claws instead of nails
usually give birth to twins instead of single births
use claws for climbing
Live in mated pairs and offspring
infant care
That taxonomic family that includes all old world monkeys
taxonomic family that includes all old world monkeys
Common name for members of the subfamily of Old World Monkeys that include baboons, macaques, and guenons
Common name for members of the subfamily of Old World Monkeys that include the African colobus monkeys and Asian langurs
Old World Monkeys
except for humans, most widely distrusted of all living primates. Found in Africa, Asia, ranging from tropical jungles, to desert, to snow covered areas in Japan.
Placed in Cercopithecidae
two subfamilies:
most are quadrupedal and primarily arboreal, but some such as baboons are also adapted to life on the ground.
spend time feeding, sleeping, grooming
also have hardened skin called ischial calosities that serves as a sitting pad.
locomotion includes
arboreal quadrupedalism in guenons, macaques, and langurs
terrestrial quadrupedalsim in baboons and macaques
also semibrachiation and acrobatic leaping in colobus monkeys
sexual dimorphism mark differences in body size or shape between sexes
example: terrestrial species in baboons have males being way larger
Females in some species such as baboons have cyclical changes in genitalia. It is swelling and redness associated with estrus, basically to show to males that they are sexually ready. ovulation
Live in different social groups
Colobines: small groups, 1 adult and 2 males
Savanna baboons: large social units comprising of several adults of both sexes and offspring of all ages.
Monogamous pairing as well.
subspecies of Old Monkeys more general of the old world monkeys. They are more omnivorous and they have cheek pouches for storing food like a hamster.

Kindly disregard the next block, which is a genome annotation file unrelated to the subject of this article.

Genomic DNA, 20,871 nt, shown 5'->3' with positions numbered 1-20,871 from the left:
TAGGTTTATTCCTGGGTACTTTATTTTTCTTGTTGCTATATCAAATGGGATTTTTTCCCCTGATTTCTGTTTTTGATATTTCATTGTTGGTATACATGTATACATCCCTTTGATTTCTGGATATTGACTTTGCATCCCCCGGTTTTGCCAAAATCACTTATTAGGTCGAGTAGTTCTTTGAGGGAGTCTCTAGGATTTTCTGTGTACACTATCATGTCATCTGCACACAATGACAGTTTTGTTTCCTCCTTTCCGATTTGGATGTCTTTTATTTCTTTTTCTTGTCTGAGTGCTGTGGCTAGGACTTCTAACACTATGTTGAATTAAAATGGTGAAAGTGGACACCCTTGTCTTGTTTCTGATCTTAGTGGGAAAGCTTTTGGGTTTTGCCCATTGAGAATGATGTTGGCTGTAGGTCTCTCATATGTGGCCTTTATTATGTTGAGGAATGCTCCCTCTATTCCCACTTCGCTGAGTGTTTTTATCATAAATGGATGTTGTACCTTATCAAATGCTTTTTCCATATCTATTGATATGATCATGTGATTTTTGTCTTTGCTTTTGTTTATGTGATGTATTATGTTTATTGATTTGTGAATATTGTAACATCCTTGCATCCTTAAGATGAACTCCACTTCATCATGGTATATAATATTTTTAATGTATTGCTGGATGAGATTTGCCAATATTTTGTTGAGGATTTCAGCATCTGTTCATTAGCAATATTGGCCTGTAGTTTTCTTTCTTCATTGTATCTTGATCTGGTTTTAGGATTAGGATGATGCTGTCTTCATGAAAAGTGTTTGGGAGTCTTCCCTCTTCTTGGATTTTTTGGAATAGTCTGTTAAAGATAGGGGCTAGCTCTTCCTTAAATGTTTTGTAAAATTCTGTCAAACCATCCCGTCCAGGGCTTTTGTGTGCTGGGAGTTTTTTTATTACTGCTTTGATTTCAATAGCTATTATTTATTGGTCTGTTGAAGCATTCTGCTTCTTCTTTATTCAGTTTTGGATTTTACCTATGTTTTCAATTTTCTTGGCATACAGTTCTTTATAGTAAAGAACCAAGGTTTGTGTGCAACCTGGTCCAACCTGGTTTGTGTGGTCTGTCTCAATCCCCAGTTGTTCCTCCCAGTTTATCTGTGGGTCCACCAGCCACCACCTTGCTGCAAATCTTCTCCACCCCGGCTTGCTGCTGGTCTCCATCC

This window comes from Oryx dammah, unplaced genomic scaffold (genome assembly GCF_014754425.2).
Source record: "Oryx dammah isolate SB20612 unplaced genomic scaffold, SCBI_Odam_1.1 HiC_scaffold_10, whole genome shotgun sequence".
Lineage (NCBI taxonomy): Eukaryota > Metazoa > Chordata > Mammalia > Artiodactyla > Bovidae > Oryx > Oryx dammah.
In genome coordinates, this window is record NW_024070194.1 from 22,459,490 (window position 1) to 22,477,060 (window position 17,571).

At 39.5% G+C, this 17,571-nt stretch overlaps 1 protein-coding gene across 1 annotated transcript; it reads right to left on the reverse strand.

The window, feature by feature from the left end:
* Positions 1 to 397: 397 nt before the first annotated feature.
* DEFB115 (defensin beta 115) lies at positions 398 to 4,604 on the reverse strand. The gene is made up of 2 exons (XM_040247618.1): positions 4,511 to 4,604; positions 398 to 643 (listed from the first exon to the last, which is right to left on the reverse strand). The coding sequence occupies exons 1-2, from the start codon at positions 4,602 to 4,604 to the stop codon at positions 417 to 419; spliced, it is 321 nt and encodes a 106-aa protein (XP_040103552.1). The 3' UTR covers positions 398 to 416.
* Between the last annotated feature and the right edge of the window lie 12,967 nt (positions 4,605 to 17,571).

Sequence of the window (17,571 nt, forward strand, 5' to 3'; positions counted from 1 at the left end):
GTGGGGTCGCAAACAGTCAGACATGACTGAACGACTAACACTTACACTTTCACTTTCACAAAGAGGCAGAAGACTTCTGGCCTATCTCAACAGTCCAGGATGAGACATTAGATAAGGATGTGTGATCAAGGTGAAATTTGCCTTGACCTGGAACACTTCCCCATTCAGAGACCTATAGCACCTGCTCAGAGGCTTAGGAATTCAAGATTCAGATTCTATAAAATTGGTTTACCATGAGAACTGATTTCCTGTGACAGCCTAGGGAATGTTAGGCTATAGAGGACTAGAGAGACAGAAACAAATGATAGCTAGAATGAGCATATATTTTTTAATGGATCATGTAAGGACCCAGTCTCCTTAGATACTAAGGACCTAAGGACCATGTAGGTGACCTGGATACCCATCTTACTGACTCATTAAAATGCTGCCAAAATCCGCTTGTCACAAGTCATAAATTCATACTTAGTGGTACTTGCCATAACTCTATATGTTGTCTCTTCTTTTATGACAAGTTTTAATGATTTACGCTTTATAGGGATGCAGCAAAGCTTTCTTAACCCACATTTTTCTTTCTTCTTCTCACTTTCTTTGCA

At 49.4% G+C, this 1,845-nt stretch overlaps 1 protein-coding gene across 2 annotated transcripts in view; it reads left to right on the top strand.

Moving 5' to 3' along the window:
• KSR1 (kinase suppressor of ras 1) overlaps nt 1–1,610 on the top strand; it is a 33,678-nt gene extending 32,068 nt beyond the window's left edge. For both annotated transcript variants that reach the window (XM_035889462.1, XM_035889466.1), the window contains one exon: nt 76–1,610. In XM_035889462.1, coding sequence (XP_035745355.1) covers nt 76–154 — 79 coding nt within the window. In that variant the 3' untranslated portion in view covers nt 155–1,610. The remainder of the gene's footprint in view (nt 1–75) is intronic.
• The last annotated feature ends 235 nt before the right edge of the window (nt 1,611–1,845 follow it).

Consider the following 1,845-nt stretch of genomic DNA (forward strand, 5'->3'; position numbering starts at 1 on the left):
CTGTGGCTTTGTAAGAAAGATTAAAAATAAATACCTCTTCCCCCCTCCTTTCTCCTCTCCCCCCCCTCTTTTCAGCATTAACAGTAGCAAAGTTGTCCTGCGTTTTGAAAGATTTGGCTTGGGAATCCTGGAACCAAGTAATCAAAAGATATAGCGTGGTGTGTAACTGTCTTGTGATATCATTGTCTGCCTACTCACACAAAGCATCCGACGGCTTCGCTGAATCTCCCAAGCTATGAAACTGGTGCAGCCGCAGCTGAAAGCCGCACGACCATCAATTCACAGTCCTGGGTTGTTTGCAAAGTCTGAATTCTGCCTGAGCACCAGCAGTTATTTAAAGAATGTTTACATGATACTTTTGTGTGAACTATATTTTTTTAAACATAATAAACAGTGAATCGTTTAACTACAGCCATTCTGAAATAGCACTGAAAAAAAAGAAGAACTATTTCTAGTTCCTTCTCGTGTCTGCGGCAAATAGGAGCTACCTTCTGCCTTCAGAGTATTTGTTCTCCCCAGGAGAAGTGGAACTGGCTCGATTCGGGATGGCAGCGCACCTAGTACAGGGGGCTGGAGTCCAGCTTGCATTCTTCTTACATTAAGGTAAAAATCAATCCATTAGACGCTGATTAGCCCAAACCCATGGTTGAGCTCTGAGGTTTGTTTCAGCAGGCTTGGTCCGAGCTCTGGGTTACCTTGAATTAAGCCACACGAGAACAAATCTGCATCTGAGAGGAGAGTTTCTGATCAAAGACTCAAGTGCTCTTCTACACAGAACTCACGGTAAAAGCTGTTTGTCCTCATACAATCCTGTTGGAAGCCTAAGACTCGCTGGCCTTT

They eat almost anything.
The majority of the species are mostly arboreal guesons
more terrestrial savanna and hamdryas baboons found in Africa.
Also macaque species found in Asia and India
Colobine species
2nd subspecies of old monkeys.
Narrower range of food
mainly mature leaves
leaf eating monkey
Found in Asia, Africa
Boscis monkey of Borneo
sexual dimorphism
Differences in physical characteristics between males and females of the same species. For example, in humans where males are larger, and taller than females. Very prevalent in species such as gorillas
Ischial callosities
patches of tough, hard skin on the buttocks of old world monkeys and chimapnzees
Explain why New and Old World monkeys are so similar- an example of parallel evolution
the facts are, they’re all monkeys!
Similar primarily arboreal way of life.
except for owl monkey, all diurnal
all live in social groupings
all are omnivorous to varying degree
all are quadrupedal
variations of this
crazy considering both followed separate evolutionary paths.
hypothesized that both arose in Africa from a common monkey ancestor.
members of the primate superfamily (Hominoidea) that includes apes and humans.
Apes and humans differ from monkeys in numerous ways
1. Generally larger body size (except for gibbons and siamangs)
2. no tail
3. lower back shorter and more stable
4. Arms longer than legs (only in apes)
5. Anatomical differences in the shoulder joint that facilitates suspensory feeding and locomotion.
6. more complex behavior
7. more complex brains and enhanced cognitive abilities.
8. increased period of infant development and dependency
Gibbons and Siamangs
smallest of the apes, with a long slender body.